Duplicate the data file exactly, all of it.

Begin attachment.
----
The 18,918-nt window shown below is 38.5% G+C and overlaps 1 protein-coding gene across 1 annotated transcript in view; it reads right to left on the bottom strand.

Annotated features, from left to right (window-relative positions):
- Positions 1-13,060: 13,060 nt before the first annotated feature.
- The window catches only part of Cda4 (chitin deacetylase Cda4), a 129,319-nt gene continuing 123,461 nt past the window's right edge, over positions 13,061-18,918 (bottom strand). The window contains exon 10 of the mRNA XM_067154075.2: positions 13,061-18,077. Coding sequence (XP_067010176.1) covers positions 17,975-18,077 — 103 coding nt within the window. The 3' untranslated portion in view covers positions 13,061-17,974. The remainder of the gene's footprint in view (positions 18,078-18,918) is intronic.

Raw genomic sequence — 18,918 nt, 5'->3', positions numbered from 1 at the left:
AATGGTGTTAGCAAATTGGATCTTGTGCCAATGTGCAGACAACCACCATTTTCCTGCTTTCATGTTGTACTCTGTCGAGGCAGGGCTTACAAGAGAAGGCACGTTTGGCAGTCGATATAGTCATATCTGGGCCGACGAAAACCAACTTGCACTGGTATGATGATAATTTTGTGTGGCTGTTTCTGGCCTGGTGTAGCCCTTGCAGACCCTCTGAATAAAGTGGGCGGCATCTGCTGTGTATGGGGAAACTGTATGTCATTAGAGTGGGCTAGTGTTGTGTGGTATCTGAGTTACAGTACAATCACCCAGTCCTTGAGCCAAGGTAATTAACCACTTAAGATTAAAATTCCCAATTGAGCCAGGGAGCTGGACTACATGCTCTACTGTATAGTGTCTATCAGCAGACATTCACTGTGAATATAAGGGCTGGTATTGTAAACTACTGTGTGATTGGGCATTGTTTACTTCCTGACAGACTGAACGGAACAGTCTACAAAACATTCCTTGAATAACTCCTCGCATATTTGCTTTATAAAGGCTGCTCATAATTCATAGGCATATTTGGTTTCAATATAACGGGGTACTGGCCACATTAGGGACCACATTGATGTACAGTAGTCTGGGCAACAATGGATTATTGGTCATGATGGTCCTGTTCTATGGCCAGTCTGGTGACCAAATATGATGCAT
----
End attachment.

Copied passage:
The 18,918-nt window shown below is 38.5% G+C and overlaps 1 protein-coding gene across 1 annotated transcript in view; it reads right to left on the bottom strand.

Annotated features, from left to right (window-relative positions):
- Positions 1-13,060: 13,060 nt before the first annotated feature.
- The window catches only part of Cda4 (chitin deacetylase Cda4), a 129,319-nt gene continuing 123,461 nt past the window's right edge, over positions 13,061-18,918 (bottom strand). The window contains exon 10 of the mRNA XM_067154075.2: positions 13,061-18,077. Coding sequence (XP_067010176.1) covers positions 17,975-18,077 — 103 coding nt within the window. The 3' untranslated portion in view covers positions 13,061-17,974. The remainder of the gene's footprint in view (positions 18,078-18,918) is intronic.

Raw genomic sequence — 18,918 nt, 5'->3', positions numbered from 1 at the left:
AATGGTGTTAGCAAATTGGATCTTGTGCCAATGTGCAGACAACCACCATTTTCCTGCTTTCATGTTGTACTCTGTCGAGGCAGGGCTTACAAGAGAAGGCACGTTTGGCAGTCGATATAGTCATATCTGGGCCGACGAAAACCAACTTGCACTGGTATGATGATAATTTTGTGTGGCTGTTTCTGGCCTGGTGTAGCCCTTGCAGACCCTCTGAATAAAGTGGGCGGCATCTGCTGTGTATGGGGAAACTGTATGTCATTAGAGTGGGCTAGTGTTGTGTGGTATCTGAGTTACAGTACAATCACCCAGTCCTTGAGCCAAGGTAATTAACCACTTAAGATTAAAATTCCCAATTGAGCCAGGGAGCTGGACTACATGCTCTACTGTATAGTGTCTATCAGCAGACATTCACTGTGAATATAAGGGCTGGTATTGTAAACTACTGTGTGATTGGGCATTGTTTACTTCCTGACAGACTGAACGGAACAGTCTACAAAACATTCCTTGAATAACTCCTCGCATATTTGCTTTATAAAGGCTGCTCATAATTCATAGGCATATTTGGTTTCAATATAACGGGGTACTGGCCACATTAGGGACCACATTGATGTACAGTAGTCTGGGCAACAATGGATTATTGGTCATGATGGTCCTGTTCTATGGCCAGTCTGGTGACCAAATATGATGCAT